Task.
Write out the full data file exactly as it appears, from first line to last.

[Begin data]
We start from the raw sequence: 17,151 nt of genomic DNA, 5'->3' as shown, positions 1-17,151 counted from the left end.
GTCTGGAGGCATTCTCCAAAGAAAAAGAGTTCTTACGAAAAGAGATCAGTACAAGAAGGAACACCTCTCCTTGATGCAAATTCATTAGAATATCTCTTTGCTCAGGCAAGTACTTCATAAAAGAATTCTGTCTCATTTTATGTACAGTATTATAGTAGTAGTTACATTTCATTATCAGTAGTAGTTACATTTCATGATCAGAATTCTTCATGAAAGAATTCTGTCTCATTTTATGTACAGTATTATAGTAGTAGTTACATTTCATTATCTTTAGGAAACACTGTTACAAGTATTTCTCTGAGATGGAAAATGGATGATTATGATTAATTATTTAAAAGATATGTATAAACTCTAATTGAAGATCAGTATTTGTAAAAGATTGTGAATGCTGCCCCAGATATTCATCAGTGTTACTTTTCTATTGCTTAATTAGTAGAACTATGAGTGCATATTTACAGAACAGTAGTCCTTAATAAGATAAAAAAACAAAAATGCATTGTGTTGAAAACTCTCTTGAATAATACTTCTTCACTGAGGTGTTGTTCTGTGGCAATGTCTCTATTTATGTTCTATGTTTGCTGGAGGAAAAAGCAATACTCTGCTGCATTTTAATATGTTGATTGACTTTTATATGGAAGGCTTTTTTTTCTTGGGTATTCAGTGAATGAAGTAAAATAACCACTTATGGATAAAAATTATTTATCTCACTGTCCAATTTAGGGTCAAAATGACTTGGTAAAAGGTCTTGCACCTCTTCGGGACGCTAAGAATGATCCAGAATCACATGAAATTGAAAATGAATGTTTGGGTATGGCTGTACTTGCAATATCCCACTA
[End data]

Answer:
We start from the raw sequence: 17,151 nt of genomic DNA, 5'->3' as shown, positions 1-17,151 counted from the left end.
GTCTGGAGGCATTCTCCAAAGAAAAAGAGTTCTTACGAAAAGAGATCAGTACAAGAAGGAACACCTCTCCTTGATGCAAATTCATTAGAATATCTCTTTGCTCAGGCAAGTACTTCATAAAAGAATTCTGTCTCATTTTATGTACAGTATTATAGTAGTAGTTACATTTCATTATCAGTAGTAGTTACATTTCATGATCAGAATTCTTCATGAAAGAATTCTGTCTCATTTTATGTACAGTATTATAGTAGTAGTTACATTTCATTATCTTTAGGAAACACTGTTACAAGTATTTCTCTGAGATGGAAAATGGATGATTATGATTAATTATTTAAAAGATATGTATAAACTCTAATTGAAGATCAGTATTTGTAAAAGATTGTGAATGCTGCCCCAGATATTCATCAGTGTTACTTTTCTATTGCTTAATTAGTAGAACTATGAGTGCATATTTACAGAACAGTAGTCCTTAATAAGATAAAAAAACAAAAATGCATTGTGTTGAAAACTCTCTTGAATAATACTTCTTCACTGAGGTGTTGTTCTGTGGCAATGTCTCTATTTATGTTCTATGTTTGCTGGAGGAAAAAGCAATACTCTGCTGCATTTTAATATGTTGATTGACTTTTATATGGAAGGCTTTTTTTTCTTGGGTATTCAGTGAATGAAGTAAAATAACCACTTATGGATAAAAATTATTTATCTCACTGTCCAATTTAGGGTCAAAATGACTTGGTAAAAGGTCTTGCACCTCTTCGGGACGCTAAGAATGATCCAGAATCACATGAAATTGAAAATGAATGTTTGGGTATGGCTGTACTTGCAATATCCCACTA